The first time I really observed George Lopez was during his sitcom on ABC, The George Lopez Show. After that first episode, I was hooked and watched every episode religiously up until the departure of Masiela Lusha (the new storylines and the introduction of Aimee Garcia as Lusha’s replacement caused the show to lose much of its original appeal). From there I transitioned to his standups specials and his big screen movie appearances. If he was in it, I was there. His routine had a flair. When he talked about how he grew up, you could imagine it as if it was your own life. However, comedy has evolved, and a comedian’s material must evolve with it, something Lopez evidently hasn’t done.
It’s Not Me, It’s You marks Lopez’s third HBO standup special (his ninth standup overall). He kicks it off with a strong opening: driving down the road on his way to his to perform, during which he runs into some familiar faces such as Ray Romano, Eva Longoria, and Conan O’Brien, who all wish him good luck on his show. Also, the entire intro is backed up with his patented theme song, “Low Rider” by War. It is a good opening, always nice to see other celebrities lend a helping hand.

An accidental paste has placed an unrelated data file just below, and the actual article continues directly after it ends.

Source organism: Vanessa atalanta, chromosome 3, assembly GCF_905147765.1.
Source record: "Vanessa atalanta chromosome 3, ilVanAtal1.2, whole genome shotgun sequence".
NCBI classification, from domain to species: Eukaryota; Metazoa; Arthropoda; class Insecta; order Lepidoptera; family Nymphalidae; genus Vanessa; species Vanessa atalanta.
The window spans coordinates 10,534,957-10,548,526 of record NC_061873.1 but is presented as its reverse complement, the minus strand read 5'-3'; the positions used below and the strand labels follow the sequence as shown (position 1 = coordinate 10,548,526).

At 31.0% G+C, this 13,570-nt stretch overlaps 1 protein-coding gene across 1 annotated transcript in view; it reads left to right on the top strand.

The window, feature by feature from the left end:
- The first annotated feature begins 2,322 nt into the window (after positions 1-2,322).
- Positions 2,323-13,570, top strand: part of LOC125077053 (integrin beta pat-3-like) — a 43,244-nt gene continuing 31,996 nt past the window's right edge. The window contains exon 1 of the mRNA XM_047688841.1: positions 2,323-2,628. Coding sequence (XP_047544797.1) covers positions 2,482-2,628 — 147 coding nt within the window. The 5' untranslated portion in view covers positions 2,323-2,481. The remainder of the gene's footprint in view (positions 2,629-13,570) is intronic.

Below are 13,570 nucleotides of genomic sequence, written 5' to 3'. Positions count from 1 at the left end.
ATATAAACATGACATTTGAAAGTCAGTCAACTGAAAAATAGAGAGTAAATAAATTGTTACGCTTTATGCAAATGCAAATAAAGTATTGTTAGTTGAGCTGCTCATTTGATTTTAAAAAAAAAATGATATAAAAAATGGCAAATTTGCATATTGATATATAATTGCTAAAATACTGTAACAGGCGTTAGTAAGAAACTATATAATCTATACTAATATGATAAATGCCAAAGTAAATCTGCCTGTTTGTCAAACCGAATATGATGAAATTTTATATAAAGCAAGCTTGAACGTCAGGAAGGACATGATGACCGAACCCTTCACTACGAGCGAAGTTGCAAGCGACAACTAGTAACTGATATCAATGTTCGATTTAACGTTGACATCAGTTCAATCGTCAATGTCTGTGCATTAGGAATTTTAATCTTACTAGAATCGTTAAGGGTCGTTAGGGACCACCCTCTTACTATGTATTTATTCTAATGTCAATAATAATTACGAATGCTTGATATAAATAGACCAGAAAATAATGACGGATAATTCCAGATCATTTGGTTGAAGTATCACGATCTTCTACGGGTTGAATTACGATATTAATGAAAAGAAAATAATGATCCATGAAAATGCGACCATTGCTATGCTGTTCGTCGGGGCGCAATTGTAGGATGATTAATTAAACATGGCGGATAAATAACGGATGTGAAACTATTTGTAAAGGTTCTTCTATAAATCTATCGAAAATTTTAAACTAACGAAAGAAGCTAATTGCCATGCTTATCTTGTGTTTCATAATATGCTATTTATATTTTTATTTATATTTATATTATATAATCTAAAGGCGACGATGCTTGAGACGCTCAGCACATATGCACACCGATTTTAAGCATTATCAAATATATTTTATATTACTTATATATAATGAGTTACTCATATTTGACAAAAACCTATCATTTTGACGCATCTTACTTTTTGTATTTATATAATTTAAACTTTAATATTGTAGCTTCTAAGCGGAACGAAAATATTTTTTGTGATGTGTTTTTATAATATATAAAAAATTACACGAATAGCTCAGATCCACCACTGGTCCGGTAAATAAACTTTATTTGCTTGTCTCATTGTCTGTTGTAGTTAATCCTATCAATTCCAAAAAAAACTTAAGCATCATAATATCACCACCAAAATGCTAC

From the intro, Lopez appears on stage and hypes the crowd up for a few minutes before launching into his bit. He covers the usual subjects such as old-school values and the different parenting techniques among the races. The part about childproofing is good for a few laughs, but the rest he’s covered before. He does manage to mix in some commentary about the past election between Romney and Obama and tell an entertaining story about stealing a placemat from the White House. The portion of the set devoted to the White House was probably the part where I laughed the most. Whether my laughter was out of genuine comedy or out of respect for the glory Lopez once held for me, I am not sure.
My major issue would have to be the length of the special: 56 minutes. That is not long enough if you ask me. Seriously, if I pay hard-earned money to come see your act, I want at least ninety minutes. Anything less is simply a waste of both my time and my money (neither of which of I have an infinite amount of).
Though I personally found “Why you crying” more entertaining, I wouldn’t exactly call this latest special a failure. Lopez commits to the bit, maintaining a great level of energy throughout the entire time he’s on stage. It’s the repetition of the material that just didn’t stick with me; it’s time to spice up the recipe a bit.